COP20 delegates yesterday received a compelling overview of the evidence for climate change science from the former Vice-President of the United States, Al Gore.
Gore’s Climate Reality Project trains thousands of people around the world in basics of climate science.
Gore remarked that Andean glaciers were shrinking in extent by 3% a year, and that Peru’s glaciers had shrunk by 40% since 1970. He spoke of Peru’s role as custodian of more than seven billion tonnes of carbon in the Amazon rainforest—more than emissions of the United States for 2013.
According to the Carnegie Institute for Science, more than one million tonnes of carbon are at imminent risk of release into the atmosphere because of deforestation in Peru. Major causes include oil exploration, illegal gold mining and logging, and the conversion of forest to oil palm plantations.
Gore commended the Peruvian government’s effort to tackle illegal industries in the region.
“Of course, more needs to be done but let’s recognize the progress,” said Gore.
Remarking on the recent deal struck between US President Barack Obama and Chinese President Xi Jinping to reduce emissions, Gore expressed optimism for the talks in Lima.
“I know these men,” he said, “And this is the most positive movement on climate change I have seen in forty years.”
Later in the day, the UN and Peruvian government released a new study of the economic projections for the nation and Latin America under different global warming scenarios.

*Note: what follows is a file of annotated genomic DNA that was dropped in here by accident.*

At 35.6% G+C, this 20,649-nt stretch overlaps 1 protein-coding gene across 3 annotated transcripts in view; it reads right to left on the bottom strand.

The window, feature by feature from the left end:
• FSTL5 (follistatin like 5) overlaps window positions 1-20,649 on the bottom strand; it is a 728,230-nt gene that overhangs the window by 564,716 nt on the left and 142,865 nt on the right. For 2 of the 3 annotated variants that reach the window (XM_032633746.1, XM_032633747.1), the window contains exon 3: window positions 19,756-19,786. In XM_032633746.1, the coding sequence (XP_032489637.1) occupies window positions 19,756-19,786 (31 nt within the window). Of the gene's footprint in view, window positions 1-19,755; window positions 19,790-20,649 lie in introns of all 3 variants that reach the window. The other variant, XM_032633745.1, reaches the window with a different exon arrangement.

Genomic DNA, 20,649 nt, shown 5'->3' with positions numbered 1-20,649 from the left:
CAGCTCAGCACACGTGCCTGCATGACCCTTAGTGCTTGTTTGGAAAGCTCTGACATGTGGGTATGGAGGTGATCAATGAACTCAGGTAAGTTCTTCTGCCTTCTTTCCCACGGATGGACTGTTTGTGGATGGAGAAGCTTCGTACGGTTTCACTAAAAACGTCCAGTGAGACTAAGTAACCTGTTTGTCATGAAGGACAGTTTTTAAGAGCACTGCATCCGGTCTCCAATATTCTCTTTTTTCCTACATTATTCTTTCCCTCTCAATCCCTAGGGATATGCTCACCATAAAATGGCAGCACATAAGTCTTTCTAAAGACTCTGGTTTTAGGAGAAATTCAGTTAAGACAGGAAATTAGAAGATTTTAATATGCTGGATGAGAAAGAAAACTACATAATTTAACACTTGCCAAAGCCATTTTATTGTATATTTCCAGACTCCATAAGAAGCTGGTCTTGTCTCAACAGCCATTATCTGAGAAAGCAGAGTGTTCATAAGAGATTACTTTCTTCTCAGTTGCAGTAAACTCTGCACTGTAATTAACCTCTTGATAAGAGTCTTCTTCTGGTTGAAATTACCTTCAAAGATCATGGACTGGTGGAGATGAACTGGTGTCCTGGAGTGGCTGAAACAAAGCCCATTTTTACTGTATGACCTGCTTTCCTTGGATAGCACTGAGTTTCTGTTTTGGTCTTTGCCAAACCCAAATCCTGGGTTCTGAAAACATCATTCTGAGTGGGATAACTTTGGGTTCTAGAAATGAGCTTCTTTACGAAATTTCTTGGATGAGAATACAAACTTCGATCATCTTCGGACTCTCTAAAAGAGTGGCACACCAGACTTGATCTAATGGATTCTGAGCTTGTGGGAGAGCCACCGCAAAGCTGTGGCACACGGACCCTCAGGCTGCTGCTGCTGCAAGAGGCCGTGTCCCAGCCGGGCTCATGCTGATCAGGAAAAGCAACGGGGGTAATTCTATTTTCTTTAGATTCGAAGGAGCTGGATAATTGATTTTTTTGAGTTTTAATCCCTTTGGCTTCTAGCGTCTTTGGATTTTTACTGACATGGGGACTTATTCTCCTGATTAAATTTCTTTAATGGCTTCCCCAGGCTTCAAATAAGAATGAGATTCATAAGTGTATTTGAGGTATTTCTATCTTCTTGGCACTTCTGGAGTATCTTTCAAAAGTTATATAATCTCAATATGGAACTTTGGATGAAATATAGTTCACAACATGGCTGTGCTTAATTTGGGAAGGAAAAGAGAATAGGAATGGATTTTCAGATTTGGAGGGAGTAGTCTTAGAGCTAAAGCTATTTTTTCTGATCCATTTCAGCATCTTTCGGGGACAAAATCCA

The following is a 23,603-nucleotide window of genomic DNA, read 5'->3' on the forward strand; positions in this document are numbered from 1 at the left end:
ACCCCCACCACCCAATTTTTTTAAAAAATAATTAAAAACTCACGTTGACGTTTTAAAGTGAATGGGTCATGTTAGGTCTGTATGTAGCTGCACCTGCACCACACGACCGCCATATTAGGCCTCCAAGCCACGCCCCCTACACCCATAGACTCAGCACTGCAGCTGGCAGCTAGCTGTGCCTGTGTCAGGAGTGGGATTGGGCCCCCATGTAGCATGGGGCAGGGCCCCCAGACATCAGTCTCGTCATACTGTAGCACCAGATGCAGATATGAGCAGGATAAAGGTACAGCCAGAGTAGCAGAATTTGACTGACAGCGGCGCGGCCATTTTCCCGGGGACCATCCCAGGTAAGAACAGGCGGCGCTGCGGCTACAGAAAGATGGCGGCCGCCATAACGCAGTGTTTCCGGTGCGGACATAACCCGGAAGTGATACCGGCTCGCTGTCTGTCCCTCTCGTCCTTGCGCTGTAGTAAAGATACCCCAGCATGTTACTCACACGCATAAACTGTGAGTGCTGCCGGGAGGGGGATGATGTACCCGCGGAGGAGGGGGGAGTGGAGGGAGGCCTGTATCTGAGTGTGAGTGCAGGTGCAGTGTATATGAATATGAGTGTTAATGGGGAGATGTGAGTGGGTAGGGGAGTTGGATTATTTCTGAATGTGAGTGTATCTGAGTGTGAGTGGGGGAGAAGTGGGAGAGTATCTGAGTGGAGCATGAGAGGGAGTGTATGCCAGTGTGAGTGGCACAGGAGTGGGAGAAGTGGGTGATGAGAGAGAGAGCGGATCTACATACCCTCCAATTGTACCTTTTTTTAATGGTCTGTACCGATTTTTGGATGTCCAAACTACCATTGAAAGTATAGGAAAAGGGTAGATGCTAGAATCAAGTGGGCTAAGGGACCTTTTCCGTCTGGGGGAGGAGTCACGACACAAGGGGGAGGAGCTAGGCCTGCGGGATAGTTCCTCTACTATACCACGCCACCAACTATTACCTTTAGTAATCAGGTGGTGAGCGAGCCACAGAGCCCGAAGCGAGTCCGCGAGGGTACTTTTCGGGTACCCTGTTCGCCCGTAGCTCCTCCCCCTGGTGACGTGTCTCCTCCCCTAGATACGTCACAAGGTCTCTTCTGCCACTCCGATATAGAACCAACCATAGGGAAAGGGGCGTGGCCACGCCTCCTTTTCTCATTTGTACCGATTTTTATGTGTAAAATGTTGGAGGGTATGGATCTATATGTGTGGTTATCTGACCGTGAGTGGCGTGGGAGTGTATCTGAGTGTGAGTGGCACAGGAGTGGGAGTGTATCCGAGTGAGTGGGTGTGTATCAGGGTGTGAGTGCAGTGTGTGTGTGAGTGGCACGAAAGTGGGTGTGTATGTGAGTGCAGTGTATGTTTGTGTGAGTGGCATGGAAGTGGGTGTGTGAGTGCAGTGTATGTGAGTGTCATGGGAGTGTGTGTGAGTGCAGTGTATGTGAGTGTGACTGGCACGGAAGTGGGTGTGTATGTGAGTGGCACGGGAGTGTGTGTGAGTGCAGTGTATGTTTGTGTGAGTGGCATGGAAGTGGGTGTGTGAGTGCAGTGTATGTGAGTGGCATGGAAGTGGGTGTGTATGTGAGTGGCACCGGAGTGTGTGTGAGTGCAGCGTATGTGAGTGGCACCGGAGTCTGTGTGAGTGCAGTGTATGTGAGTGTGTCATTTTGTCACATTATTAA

The report predicts a drop in average GDP of 3% with 2.5 ˚C rise in average global temperature. Since the late 19th century, the temperature has risen by 0.8 ˚C and scientists estimate it will continue to rise to 3.5˚C within decades even if all countries follow through on their current commitments to action.
However, the study also says that with adaptation measures, such as better disaster and natural resource management, the cost to GDP might be only 0.5%.
Commenting on the study, the Deputy Minister for the Strategic Development of Natural Resources, Gabriel Quijandría, said it showed that many of Peru’s key industries were at highly exposed to further warming, including mining, fisheries, and farming.
_Schoolchildren make way to COP20 (Photo: COrey Watts/Peru this Week)_
“When we talk about climate change we talk about people—people affected in their daily lives,” Quijandría said.
To this effect, Gore paid tribute to Peruvian anti-logging activist Edwin Chota and three others allegedly murdered by illegal loggers in September.
Earlier, 100 Peruvian schoolchildren delivered a 2.2 million-person petition to UN Secretary General Ban Ki-moon, President Humala, and COP President Manuel Pulgar Vidal, calling for 100% clean energy. The former U.S. Vice-President spoke at Lima’s COP20 event Wednesday.